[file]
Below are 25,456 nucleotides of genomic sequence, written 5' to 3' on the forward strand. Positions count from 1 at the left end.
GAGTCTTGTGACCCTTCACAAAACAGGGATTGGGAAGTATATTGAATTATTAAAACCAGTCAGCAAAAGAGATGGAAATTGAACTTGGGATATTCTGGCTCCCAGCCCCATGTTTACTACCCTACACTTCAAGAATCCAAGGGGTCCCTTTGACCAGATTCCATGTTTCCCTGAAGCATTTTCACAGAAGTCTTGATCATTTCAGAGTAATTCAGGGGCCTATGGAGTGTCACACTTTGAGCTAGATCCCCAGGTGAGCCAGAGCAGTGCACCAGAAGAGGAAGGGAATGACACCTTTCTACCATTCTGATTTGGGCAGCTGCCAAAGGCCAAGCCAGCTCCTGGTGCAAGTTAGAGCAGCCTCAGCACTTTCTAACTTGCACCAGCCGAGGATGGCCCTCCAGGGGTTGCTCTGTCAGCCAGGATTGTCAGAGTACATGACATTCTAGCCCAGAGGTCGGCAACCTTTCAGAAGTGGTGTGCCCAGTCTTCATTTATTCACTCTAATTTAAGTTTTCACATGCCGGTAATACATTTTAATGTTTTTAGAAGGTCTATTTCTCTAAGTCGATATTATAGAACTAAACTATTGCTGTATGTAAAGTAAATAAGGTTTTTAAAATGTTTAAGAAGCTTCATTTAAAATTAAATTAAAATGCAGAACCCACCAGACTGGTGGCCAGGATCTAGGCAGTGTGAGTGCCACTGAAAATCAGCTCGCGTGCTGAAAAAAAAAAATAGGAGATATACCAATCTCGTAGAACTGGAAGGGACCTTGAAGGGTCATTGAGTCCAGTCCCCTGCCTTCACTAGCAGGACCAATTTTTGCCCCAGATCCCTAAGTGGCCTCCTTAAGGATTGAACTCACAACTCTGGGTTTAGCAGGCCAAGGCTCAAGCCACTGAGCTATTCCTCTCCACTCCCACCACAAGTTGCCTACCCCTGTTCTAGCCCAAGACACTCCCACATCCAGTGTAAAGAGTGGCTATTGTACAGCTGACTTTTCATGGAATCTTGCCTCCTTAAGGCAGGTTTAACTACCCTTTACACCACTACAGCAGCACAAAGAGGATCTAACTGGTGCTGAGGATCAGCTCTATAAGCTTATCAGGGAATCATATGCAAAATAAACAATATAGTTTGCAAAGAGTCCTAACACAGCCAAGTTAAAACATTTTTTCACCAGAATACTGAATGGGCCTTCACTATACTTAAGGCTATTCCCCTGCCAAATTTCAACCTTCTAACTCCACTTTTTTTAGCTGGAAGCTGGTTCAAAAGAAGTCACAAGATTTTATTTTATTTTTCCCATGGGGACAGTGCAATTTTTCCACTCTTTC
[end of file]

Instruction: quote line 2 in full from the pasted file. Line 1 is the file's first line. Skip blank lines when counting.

GAGTCTTGTGACCCTTCACAAAACAGGGATTGGGAAGTATATTGAATTATTAAAACCAGTCAGCAAAAGAGATGGAAATTGAACTTGGGATATTCTGGCTCCCAGCCCCATGTTTACTACCCTACACTTCAAGAATCCAAGGGGTCCCTTTGACCAGATTCCATGTTTCCCTGAAGCATTTTCACAGAAGTCTTGATCATTTCAGAGTAATTCAGGGGCCTATGGAGTGTCACACTTTGAGCTAGATCCCCAGGTGAGCCAGAGCAGTGCACCAGAAGAGGAAGGGAATGACACCTTTCTACCATTCTGATTTGGGCAGCTGCCAAAGGCCAAGCCAGCTCCTGGTGCAAGTTAGAGCAGCCTCAGCACTTTCTAACTTGCACCAGCCGAGGATGGCCCTCCAGGGGTTGCTCTGTCAGCCAGGATTGTCAGAGTACATGACATTCTAGCCCAGAGGTCGGCAACCTTTCAGAAGTGGTGTGCCCAGTCTTCATTTATTCACTCTAATTTAAGTTTTCACATGCCGGTAATACATTTTAATGTTTTTAGAAGGTCTATTTCTCTAAGTCGATATTATAGAACTAAACTATTGCTGTATGTAAAGTAAATAAGGTTTTTAAAATGTTTAAGAAGCTTCATTTAAAATTAAATTAAAATGCAGAACCCACCAGACTGGTGGCCAGGATCTAGGCAGTGTGAGTGCCACTGAAAATCAGCTCGCGTGCTGAAAAAAAAAAATAGGAGATATACCAATCTCGTAGAACTGGAAGGGACCTTGAAGGGTCATTGAGTCCAGTCCCCTGCCTTCACTAGCAGGACCAATTTTTGCCCCAGATCCCTAAGTGGCCTCCTTAAGGATTGAACTCACAACTCTGGGTTTAGCAGGCCAAGGCTCAAGCCACTGAGCTATTCCTCTCCACTCCCACCACAAGTTGCCTACCCCTGTTCTAGCCCAAGACACTCCCACATCCAGTGTAAAGAGTGGCTATTGTACAGCTGACTTTTCATGGAATCTTGCCTCCTTAAGGCAGGTTTAACTACCCTTTACACCACTACAGCAGCACAAAGAGGATCTAACTGGTGCTGAGGATCAGCTCTATAAGCTTATCAGGGAATCATATGCAAAATAAACAATATAGTTTGCAAAGAGTCCTAACACAGCCAAGTTAAAACATTTTTTCACCAGAATACTGAATGGGCCTTCACTATACTTAAGGCTATTCCCCTGCCAAATTTCAACCTTCTAACTCCACTTTTTTTAGCTGGAAGCTGGTTCAAAAGAAGTCACAAGATTTTATTTTATTTTTCCCATGGGGACAGTGCAATTTTTCCACTCTTTC